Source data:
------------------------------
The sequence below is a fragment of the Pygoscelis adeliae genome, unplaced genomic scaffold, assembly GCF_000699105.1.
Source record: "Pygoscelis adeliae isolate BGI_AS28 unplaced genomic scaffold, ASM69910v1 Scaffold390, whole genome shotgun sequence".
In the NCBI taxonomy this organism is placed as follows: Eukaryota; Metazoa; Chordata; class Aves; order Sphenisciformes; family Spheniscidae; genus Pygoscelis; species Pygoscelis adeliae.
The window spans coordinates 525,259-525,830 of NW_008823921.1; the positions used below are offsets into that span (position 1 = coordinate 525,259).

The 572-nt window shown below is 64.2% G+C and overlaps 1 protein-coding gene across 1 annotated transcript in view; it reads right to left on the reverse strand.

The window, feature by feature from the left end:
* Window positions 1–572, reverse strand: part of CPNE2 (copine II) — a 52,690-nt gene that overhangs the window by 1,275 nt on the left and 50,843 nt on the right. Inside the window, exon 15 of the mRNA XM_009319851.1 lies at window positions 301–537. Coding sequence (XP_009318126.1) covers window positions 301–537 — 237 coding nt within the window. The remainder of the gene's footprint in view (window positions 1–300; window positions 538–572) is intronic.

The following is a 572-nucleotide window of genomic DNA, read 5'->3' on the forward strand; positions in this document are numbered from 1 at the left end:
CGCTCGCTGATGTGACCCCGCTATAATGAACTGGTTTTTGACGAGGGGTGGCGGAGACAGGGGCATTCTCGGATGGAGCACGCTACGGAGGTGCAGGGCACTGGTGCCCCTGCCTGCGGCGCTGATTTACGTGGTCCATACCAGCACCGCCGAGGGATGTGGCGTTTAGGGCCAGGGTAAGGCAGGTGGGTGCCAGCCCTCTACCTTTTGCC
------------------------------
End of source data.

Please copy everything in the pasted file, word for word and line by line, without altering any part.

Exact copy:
The sequence below is a fragment of the Pygoscelis adeliae genome, unplaced genomic scaffold, assembly GCF_000699105.1.
Source record: "Pygoscelis adeliae isolate BGI_AS28 unplaced genomic scaffold, ASM69910v1 Scaffold390, whole genome shotgun sequence".
In the NCBI taxonomy this organism is placed as follows: Eukaryota; Metazoa; Chordata; class Aves; order Sphenisciformes; family Spheniscidae; genus Pygoscelis; species Pygoscelis adeliae.
The window spans coordinates 525,259-525,830 of NW_008823921.1; the positions used below are offsets into that span (position 1 = coordinate 525,259).

The 572-nt window shown below is 64.2% G+C and overlaps 1 protein-coding gene across 1 annotated transcript in view; it reads right to left on the reverse strand.

The window, feature by feature from the left end:
* Window positions 1–572, reverse strand: part of CPNE2 (copine II) — a 52,690-nt gene that overhangs the window by 1,275 nt on the left and 50,843 nt on the right. Inside the window, exon 15 of the mRNA XM_009319851.1 lies at window positions 301–537. Coding sequence (XP_009318126.1) covers window positions 301–537 — 237 coding nt within the window. The remainder of the gene's footprint in view (window positions 1–300; window positions 538–572) is intronic.

The following is a 572-nucleotide window of genomic DNA, read 5'->3' on the forward strand; positions in this document are numbered from 1 at the left end:
CGCTCGCTGATGTGACCCCGCTATAATGAACTGGTTTTTGACGAGGGGTGGCGGAGACAGGGGCATTCTCGGATGGAGCACGCTACGGAGGTGCAGGGCACTGGTGCCCCTGCCTGCGGCGCTGATTTACGTGGTCCATACCAGCACCGCCGAGGGATGTGGCGTTTAGGGCCAGGGTAAGGCAGGTGGGTGCCAGCCCTCTACCTTTTGCC